It’s impossible to convey the full flavor of this research; it will suffice to provide the following extracts. These quotes are copied from the report; they are not a spoof.

from page 10:

“Specifically, to investigate whether Fourth of July affects preferences and behavior, we use OLS to estimate the following specification yi,b,c,t = bRain f reeJuly4i,b,c,t + lc + tb + qt + ds _ t + gXi + #c,i, where yi,b,c,t is the outcome of interest (political party identification, voting behavior, and political participation) for individual i, born in year b, living in county c, and surveyed in election year t. In Panel B, Rain f reeJuly4i,b,c,t (hereafter Rain f reeJuly4) is a dummy variable equal to one if there was no rain in county c in election year t. In Panel A, Rain freeJuly4 is a continuous variable. . .”

from page 13:

“Panel A of Table 3 examines the main question of whether Fourth of July celebrations during childhood permanently shapes an individual’s political preferences. We first run the specificationwithout the controls and the state trend (column 1) and then add the covariates and the trend. The coefficients are similar across the three columns and show that Fourth of July celebrations during childhood affect the likelihood of identifying with the Republicans at age 40 (the sample mean).

The point estimate in column 3, 0.0076, is significant at the one percent level and implies that one more rain-free Fourth of July increases the likelihood of identifying with the Republicans by 2.1 percent (35.7 percent in the sample identify as Republicans).”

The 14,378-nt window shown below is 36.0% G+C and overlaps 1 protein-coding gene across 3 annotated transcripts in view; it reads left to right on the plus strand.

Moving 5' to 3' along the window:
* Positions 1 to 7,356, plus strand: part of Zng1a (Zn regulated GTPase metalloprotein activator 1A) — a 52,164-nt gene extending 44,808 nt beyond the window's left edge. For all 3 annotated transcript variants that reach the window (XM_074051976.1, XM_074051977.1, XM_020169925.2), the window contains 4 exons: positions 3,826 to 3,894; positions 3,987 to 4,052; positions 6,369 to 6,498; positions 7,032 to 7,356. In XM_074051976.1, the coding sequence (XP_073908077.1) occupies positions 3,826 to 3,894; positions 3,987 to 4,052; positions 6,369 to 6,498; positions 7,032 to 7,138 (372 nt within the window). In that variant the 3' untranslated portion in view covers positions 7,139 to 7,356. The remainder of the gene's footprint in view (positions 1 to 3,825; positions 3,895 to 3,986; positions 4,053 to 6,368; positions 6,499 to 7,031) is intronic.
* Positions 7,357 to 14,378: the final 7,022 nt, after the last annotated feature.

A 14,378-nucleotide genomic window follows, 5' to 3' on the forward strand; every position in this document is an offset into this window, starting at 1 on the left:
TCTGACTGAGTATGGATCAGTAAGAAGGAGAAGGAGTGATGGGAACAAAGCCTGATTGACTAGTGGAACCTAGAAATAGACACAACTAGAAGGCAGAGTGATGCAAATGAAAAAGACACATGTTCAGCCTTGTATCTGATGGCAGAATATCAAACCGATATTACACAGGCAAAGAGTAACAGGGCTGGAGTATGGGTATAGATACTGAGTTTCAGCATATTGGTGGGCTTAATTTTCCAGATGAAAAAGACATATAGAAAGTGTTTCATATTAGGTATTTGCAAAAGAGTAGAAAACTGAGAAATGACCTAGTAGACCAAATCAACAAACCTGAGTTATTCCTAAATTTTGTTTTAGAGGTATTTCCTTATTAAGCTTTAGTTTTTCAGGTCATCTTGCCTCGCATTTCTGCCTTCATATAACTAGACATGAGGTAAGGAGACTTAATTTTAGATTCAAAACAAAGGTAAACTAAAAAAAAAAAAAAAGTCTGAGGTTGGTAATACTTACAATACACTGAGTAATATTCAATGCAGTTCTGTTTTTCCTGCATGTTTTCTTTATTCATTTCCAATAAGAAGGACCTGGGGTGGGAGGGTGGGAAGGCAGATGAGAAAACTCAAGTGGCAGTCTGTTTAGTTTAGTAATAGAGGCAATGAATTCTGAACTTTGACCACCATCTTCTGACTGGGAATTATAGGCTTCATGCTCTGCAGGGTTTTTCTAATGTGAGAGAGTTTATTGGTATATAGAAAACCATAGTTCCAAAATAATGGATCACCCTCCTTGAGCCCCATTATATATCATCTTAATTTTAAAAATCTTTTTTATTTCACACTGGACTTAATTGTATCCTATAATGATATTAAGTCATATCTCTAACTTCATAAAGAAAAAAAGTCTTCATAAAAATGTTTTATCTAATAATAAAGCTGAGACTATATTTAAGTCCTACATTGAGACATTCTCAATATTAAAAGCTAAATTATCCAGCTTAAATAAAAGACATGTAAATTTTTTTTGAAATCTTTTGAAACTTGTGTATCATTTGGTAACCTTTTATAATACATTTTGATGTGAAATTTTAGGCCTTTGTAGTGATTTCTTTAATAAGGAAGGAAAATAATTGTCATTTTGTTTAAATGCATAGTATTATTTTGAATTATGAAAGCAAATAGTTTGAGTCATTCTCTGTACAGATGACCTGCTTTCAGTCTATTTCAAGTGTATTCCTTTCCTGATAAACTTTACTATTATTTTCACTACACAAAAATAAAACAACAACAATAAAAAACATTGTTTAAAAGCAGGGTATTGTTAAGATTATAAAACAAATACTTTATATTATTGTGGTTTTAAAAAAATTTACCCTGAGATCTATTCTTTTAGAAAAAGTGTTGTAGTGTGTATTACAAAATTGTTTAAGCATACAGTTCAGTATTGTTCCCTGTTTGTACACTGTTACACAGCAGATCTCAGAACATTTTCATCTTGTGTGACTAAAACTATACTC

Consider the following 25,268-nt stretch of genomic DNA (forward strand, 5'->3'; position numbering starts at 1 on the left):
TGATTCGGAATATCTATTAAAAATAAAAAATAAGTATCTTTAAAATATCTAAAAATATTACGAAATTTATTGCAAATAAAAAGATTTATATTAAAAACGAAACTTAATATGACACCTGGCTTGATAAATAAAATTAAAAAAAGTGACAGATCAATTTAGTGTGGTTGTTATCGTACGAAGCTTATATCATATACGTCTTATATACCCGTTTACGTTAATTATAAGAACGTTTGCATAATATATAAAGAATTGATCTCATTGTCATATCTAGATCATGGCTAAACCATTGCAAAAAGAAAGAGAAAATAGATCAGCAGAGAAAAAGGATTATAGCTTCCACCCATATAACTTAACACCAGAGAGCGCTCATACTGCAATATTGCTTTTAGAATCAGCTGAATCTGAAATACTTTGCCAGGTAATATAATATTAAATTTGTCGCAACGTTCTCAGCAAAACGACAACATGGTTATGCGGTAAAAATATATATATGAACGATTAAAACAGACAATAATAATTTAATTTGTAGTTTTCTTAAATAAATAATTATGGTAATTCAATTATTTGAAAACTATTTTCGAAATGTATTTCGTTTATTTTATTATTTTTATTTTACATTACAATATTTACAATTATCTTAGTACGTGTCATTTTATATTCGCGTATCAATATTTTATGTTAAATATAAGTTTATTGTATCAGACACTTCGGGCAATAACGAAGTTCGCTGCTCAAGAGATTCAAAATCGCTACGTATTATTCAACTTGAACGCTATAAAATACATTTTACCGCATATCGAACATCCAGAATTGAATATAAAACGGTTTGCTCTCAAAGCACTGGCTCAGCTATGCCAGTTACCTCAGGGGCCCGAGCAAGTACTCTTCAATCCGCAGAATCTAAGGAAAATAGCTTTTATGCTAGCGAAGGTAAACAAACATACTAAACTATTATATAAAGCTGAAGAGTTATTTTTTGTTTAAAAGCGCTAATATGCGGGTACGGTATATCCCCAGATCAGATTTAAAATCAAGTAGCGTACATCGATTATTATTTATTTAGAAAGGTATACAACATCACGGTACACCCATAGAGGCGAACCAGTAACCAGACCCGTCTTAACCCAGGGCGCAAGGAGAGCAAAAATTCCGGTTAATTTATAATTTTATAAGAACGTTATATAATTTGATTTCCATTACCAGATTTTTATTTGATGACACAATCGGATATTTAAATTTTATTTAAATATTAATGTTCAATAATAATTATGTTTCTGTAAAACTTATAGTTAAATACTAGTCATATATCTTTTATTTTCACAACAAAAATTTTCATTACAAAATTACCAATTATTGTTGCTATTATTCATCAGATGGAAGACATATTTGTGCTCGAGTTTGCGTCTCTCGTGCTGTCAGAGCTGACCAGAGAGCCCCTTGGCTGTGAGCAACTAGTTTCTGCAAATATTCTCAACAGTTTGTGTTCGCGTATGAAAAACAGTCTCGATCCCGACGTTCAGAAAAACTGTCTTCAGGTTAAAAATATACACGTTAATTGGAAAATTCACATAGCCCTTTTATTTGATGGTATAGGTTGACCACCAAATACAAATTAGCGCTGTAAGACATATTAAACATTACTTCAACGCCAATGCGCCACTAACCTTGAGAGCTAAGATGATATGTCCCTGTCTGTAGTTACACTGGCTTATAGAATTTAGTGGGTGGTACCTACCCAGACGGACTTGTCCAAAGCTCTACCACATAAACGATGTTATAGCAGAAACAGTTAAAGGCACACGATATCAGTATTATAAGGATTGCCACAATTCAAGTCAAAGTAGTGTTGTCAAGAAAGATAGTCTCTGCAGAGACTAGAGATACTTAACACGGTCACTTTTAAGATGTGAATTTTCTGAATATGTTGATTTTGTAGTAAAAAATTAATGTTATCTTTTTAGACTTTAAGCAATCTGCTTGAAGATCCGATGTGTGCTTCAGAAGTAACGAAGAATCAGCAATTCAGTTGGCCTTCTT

Co-author with David Yanagizawa-Drott, of the Kennedy School at Harvard is Andreas Madestam of the  Innocenzo Gasparini Institute for Economic Research (IGIER) of Bocconi University in Italy.

IGIER’s website states that it is a collaborative project of the University, the CEPR and the NBER, and boasts that it has won awards from the National Science Foundation the Alfred P. Sloan Fellowship, the International Monetary Fund and the World Bank, among others.

In other words, your tax money through the IMF and World Bank are helping to pay for this research on what amounts to how many angels can dance on the head of a firecracker on the 4th of July.

It seems to me that in these economically troubled times we could save a great deal of effort by combining the work of Mess’rs. Palmer, Yanagizawa-Drott, Madestan, the NY Times, Harvard and IGIER. Thus yielding the following conclusion (money saving improvements are noted in red print. Language original to the Harvard report as published is in black):

“Specifically, to investigate whether consuming barbecued hamburger on the Fourth of July affects preferences and behavior, we use OLS to estimate the following specification yi,b,c,t = bRain f reeJuly4i,b,c,t + lc + tb + qt + ds _ t + gXi + #c,i, where yi,b,c,t is the outcome charcoal briquettes (political party identification, methane emissions, fertilizer, and bovine participation) for individual i, born in year b, living in county c, and surveyed in election year t. In Panel B, Rain f reeJuly4i,b,c,t (hereafter Rain f reeJuly4) is a dummy equal to one if there was no rain in county c in election year t. In Panel A, Rain freeJuly4 is a continuous variable. . .”

Well, I don’t know about you, but I’m going to set aside for my next holiday ANYTHING but a study produced by the Kennedy School, the IGIER or the NY Times.

FamilySecurityMatters.org Contributing Editor Peter Gadiel is the president of 9/11 Families for a Secure America and co-developer of Illegal Immigration; A Game.